98e7ca0a — Moritz Poldrack 6 months ago
add ability to set negative numbers
b8ff5c26 — Moritz Poldrack 6 months ago
initial commit


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#LYrical Markup Language

Lyrical adjective – having a pleasantly flowing quality suggestive of music

#Why yet another config format?

Just because. And maybe someone actually finds it useful.

#Core Ideas

LYML combines some ideas from various sources:


address "ta.rba.sh"

listen-for [
	protocol "http" on-port 80 with-tls disabled
	protocol "http" on-port 443 with-tls enabled and-advanced-options {
		cert-domains "ta.rba.sh" "rba.sh"
		from-ca "ZeroSSL"
	protocol "plain" on-port 5

limit {
	filesize "256M"
	per-ip {
		upload "512M"
		download "5G"
	tarball-files-to 10
	inactive-time-to "7d"

matches this JSON

	"address":               "ta.rba.sh",
	"listen-for.0.protocol": "http",
	"listen-for.0.on-port":   80,
	"listen-for.0.with-tls":  false,
	"listen-for.1.protocol":  "https",
	"listen-for.1.on-port":   443,
	"listen-for.1.with-tls":  true,
	"listen-for.1.and-advanced-options.cert-domains": [
	"listen-for.1.and-advanced-options.from-ca": "ZeroSSL",
	"listen-for.2.protocol":                     "plain",
	"listen-for.2.on-port":                      5,
	"listen-for.2.with-tls":                     false,
	"limit.filesize":                            "256M",
	"limit.per-ip.upload":                       "512M",
	"limit.per-ip.download":                     "5G",
	"limit.tarball-files-to":                    10,
	"limit.inactive-time-to":                    "7d",

or this Go-struct:

type Config struct {
	Address     string
	MaxFilesize string
	Listener    []struct{
		Protocol string         `lyml:"protocol"`
		Port     int            `lyml:"on-port"`
		TLS      bool           `lyml:"with-tls"`
		Advanced map[string]any `lyml:"and-advanced-options"`
	} `lyml:"listen-for"`
	Limit struct{
		Filesize       string
		PerIP          map[string]
		TarballFiles   int    `lyml:"tarball-files-to"`
		InactivePeriod string `lyml:"inactive-time-to"`


LYML aims to be readable "like a text". For that purpose, special characters have been reduced as much as possible.


  • LYML paths are not case sensitive
  • LYML documents must be encoded using UTF-8
  • Whitespace means tab (U+0009) or space (U+0020)
  • Newline means linefeed (U+000A)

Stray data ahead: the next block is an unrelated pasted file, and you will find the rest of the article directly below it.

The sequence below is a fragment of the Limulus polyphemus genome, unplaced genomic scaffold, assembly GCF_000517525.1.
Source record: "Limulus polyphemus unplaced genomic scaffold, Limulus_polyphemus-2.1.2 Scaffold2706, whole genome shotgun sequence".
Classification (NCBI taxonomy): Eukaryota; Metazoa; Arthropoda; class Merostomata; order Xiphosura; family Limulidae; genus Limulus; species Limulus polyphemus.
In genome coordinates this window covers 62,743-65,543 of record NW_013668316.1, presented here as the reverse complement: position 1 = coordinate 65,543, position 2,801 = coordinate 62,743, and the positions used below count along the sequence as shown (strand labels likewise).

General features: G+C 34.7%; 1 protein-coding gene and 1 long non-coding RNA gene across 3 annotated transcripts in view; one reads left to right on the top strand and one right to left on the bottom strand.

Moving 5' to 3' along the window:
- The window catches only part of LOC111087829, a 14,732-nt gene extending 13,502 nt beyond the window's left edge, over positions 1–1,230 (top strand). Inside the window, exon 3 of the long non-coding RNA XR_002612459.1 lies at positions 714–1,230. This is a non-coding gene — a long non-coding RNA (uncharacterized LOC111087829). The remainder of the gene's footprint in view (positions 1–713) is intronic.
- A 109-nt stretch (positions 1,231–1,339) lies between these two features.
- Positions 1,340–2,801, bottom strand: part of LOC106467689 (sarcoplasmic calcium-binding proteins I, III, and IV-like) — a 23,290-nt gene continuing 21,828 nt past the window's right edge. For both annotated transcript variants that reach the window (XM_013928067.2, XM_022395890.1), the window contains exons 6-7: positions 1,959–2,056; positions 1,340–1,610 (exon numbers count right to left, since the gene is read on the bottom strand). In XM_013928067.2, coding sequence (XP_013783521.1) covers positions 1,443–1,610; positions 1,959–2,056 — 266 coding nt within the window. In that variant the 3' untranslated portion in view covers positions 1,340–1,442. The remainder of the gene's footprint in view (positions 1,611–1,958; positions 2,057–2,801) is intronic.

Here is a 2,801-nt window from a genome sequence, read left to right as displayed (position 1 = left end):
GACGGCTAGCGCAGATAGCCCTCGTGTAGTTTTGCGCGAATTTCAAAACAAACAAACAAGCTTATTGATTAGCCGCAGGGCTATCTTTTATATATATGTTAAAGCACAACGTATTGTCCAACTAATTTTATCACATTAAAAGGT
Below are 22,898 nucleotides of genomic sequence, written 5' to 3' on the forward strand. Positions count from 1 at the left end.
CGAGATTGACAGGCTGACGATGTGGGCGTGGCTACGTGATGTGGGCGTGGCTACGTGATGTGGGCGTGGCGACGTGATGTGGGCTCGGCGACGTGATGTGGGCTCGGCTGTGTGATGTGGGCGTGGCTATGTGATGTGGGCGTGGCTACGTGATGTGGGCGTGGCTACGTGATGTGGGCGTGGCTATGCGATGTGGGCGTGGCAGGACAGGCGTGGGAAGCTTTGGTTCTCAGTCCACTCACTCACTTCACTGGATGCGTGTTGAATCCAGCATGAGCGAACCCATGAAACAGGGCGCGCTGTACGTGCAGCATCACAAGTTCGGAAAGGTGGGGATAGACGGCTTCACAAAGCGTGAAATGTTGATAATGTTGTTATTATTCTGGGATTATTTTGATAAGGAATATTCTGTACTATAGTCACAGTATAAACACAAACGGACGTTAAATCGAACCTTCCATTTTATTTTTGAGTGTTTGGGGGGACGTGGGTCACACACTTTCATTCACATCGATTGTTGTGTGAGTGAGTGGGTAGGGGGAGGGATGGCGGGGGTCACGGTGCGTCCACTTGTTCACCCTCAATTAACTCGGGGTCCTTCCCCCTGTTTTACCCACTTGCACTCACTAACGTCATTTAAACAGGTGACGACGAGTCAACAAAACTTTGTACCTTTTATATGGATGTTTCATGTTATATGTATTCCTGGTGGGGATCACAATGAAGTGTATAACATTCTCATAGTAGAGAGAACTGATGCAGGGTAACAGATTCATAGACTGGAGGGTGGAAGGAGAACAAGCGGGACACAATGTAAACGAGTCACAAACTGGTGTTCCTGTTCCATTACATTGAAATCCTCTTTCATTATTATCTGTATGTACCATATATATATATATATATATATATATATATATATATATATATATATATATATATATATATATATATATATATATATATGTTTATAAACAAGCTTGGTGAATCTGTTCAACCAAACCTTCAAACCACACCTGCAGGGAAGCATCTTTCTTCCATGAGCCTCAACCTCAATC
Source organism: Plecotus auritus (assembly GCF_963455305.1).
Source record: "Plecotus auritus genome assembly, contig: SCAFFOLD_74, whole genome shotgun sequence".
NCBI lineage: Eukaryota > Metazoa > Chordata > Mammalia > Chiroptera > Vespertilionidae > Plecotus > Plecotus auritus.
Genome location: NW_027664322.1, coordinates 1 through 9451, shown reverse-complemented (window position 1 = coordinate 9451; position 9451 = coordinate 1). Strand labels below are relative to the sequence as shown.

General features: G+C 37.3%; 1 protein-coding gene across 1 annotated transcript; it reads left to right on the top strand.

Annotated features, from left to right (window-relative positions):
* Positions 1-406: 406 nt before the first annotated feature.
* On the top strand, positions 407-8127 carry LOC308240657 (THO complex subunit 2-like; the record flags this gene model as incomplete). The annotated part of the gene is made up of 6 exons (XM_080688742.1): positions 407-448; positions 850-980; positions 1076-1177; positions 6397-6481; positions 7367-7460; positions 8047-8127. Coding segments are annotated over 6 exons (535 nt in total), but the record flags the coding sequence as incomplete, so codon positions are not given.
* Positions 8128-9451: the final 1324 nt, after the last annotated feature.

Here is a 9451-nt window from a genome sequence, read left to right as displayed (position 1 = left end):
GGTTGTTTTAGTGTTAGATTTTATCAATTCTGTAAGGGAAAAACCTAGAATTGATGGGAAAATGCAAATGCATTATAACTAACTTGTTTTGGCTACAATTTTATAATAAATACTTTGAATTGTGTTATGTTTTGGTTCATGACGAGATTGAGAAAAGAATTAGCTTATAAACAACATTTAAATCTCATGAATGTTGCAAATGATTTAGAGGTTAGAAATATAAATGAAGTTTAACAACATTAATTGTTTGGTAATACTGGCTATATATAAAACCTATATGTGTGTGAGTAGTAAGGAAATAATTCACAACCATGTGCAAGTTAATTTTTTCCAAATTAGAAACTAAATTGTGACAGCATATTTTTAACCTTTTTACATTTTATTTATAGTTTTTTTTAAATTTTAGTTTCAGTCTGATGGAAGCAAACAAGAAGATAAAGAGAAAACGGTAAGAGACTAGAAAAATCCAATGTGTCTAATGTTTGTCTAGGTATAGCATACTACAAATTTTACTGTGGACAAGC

• Parsers may ignore leading carriage returns (U+000D)


Keys are case-insensitive!

Keys must be made from at least one ASCII letter and can be followed by an arbitrary number of ASCII letters, numbers, dashes, or underscores. Dashes and underscores must not follow each other or stand at the end of a key. Keys should be conducive to a readable configuration.

Regular Expression: [a-z]([a-z0-9]+|_[a-z0-9]+|-[a-z0-9]+)*

key "value"
key-name "value"
key_name "value"
very-long_key-name_with-mixed_underscores-and_dashes "value"


Keys can be combined to paths using a period . to separate elements.

map { key "value" }

map2.key "another value"
	"map.key":  "value",
	"map2.key": "another value",


Values can be composed of types string, float, integer, boolean, arrays, and maps. Their type is determined based on their structure or content. Types in arrays must not be mixed or booleans.

  • Strings
    • enclosed in quotation marks "
    • contained quotation marks are escaped \"
    • contained linebreaks are escaped \n
    • supports \x__ for ASCII and \u____ for Unicode characters
  • Raw Strings
    • special case of strings
    • enclosed in triple single-quotes '''
  • Floats
    • contains a period . to separate integer and fraction
  • Integer
    • consist of nothing but numbers
  • Booleans
    • true, on, enable, enabled
    • false, off, disable, disabled
  • Arrays
    • can consist of strings, floats, integers, and maps

Regular Expression: ("(\"|[^"\t\n])+"([ \t]+"[^"\t\n]+")*|\d+\.\d+([ \t]+\d+\.\d+)*|\d+([ \t]+\d+)*|(true|yes|enabled?|false|no|disabled?))


Maps are created by enclosing the structures in curly braces {…}.

key1 {
	key "value" another-key 42

key2 {
	key "something"
	another-key 42
	"key1.key":         "value",
	"key1.another-key": 42,
	"key2.key":         "something",
	"key2.another-key": 42,

Depending on the parser, array keys may be encoded using path-elements that do not conform to the key-format requirements. Addressing these fields afterwards, is not permitted in that case.

Arrays are created by chaining values or enclosing structure in […] and using line-wise notation.

array "value1" "value2"

map-array [
	map-key1 42 map-key2 "this is the second key"
	map-key1 69 map-key2 "this is the second array of the array"
	"array":                ["value1", "value2"],
	"map-array.0.map-key1": 42,
	"map-array.0.map-key2": "this is the second key",
	"map-array.1.map-key1": 69,
	"map-array.1.map-key1": "this is the second array of the array",

#Why no…

#…boolean arrays?

Because they don't exactly lend themselves to "readable" configurations:

tls enabled on no disable yes
#…time type?

Times are either stored as a string or an integer. Parsing of data is left to libraries.

#…numeric keys?

Numeric keys are not readable.